An implantable biochip developed by the U.S. government-funded Defense Advanced Research Projects Agency that can detect COVID-19 might be available by 2021, according to a report.
The DARPA-created biochip is injectable into the human body and reportedly is able to change human DNA and could be used to detect a COVID-19 infection, per Mint Press News (MPN).
The nanochip can also be used to deploy an experimental vaccine, and both could be ready as soon as early next year. Profusa Inc. is funded by NIH and DARPA and, in March, announced the injectable biochip for the detection of viral respiratory diseases, including COVID-19.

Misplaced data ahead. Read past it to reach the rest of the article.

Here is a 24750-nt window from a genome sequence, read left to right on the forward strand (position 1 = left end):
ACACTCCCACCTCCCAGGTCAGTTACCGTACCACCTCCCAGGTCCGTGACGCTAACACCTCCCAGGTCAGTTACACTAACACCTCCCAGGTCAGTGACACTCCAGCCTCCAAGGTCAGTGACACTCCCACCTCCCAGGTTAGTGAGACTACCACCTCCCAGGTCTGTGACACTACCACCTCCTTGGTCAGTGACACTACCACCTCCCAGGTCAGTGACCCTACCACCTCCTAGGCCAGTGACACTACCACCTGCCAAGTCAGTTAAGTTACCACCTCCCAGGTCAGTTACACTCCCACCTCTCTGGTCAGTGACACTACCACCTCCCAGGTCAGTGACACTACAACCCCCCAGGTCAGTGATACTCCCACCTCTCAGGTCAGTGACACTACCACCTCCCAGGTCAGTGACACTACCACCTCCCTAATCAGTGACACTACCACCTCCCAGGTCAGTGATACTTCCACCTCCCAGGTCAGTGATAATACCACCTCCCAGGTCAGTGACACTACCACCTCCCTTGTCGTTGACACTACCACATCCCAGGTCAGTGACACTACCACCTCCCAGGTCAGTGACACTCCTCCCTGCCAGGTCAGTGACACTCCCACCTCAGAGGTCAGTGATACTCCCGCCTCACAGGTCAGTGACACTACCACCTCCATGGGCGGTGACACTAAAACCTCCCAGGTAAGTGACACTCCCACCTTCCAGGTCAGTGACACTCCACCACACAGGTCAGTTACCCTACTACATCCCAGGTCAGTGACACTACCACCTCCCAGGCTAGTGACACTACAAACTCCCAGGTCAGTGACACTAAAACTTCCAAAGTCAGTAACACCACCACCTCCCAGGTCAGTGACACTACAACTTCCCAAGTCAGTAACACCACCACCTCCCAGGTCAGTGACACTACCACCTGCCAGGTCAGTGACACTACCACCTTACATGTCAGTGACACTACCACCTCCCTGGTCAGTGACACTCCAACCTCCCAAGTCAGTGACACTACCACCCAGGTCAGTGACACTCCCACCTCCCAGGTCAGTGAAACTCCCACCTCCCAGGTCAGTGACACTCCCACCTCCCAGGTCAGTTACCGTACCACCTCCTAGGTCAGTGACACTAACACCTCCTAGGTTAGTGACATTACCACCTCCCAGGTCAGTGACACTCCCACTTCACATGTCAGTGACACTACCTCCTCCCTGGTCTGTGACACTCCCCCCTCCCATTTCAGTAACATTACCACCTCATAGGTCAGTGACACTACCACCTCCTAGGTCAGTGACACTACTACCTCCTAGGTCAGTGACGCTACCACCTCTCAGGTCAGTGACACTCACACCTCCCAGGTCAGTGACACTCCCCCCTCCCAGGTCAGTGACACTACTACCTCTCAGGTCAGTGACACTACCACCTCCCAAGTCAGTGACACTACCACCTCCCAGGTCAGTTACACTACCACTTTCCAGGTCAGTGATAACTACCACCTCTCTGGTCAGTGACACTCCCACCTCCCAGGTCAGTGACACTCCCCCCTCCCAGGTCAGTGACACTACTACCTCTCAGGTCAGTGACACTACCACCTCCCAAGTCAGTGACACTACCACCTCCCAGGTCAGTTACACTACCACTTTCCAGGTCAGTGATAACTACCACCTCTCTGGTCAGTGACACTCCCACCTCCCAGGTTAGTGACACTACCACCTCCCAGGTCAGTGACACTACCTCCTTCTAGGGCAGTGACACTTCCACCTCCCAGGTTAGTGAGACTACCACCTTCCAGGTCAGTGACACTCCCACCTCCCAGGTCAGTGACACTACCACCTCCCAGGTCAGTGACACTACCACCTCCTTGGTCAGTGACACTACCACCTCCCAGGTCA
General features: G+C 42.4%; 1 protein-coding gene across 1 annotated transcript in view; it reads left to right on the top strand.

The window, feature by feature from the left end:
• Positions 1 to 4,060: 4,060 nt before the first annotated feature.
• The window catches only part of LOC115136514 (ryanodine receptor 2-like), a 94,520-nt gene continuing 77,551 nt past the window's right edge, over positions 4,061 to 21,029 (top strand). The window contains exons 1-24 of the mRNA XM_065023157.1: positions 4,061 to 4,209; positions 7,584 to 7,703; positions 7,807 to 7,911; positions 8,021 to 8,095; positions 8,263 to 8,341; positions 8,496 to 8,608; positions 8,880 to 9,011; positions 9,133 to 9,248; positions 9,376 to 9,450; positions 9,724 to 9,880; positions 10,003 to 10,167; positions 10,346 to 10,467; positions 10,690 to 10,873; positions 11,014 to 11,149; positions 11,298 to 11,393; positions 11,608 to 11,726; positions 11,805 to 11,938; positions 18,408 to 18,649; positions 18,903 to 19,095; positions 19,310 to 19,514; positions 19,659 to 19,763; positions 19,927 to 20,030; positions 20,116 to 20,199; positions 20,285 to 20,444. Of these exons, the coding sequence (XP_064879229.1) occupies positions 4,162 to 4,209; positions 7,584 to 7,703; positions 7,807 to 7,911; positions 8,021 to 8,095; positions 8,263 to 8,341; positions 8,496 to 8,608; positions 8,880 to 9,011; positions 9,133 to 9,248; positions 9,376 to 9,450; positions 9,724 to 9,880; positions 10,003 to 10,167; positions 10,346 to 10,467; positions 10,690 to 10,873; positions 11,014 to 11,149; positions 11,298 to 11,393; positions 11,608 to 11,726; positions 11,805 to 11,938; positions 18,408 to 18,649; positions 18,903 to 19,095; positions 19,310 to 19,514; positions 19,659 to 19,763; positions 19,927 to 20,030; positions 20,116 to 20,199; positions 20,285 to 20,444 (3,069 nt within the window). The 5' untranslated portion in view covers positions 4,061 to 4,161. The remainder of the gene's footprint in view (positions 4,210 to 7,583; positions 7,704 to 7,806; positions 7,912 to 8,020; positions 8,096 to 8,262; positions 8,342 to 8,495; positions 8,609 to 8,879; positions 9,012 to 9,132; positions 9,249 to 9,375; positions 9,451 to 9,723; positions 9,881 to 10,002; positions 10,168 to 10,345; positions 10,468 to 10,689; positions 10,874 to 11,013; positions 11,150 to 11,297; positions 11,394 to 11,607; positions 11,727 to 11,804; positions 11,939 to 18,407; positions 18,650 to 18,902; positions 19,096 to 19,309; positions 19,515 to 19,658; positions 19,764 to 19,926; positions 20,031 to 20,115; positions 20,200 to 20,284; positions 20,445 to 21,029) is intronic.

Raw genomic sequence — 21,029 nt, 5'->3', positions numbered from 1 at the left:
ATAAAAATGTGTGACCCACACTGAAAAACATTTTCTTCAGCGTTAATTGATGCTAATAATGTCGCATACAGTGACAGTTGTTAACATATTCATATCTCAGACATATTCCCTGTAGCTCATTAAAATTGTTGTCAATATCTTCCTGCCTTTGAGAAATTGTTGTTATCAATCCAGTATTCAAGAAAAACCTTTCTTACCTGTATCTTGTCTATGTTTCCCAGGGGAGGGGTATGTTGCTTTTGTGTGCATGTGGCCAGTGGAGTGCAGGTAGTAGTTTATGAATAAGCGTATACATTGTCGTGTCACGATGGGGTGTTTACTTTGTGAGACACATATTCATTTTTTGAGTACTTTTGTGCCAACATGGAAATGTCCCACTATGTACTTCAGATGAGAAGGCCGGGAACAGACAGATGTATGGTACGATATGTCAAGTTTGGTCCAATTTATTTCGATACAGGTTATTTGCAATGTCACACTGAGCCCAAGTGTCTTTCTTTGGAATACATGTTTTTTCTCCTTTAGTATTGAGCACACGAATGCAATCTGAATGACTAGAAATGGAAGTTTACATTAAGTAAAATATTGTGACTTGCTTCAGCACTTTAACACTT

"The real important discovery here was you could now use mRNA [messenger ribonucleic acid], and if you got it into the cells, then you could get the mRNA to express any protein in the cells, and this was the big thing," Canadian scientist Derek Rossi, who co-founded Cambridge, Massachusetts, biotech company Moderna, told National Post.
Rossi is no longer affiliated with Moderna, which is one of the "Operation Warp Speed" vaccine companies hoping to get a safe and effective COVID-19 vaccine through phase three trials to earn an emergency use authorization before the end of the year.
The "hydrogel" chip is being produced by DARPA's "In Vivo Nanoplatforms" (IVN) program, which began in 2014, and the sensors can be implanted in their core to measure levels of glucose, oxygen, and lactate, according to MPN.
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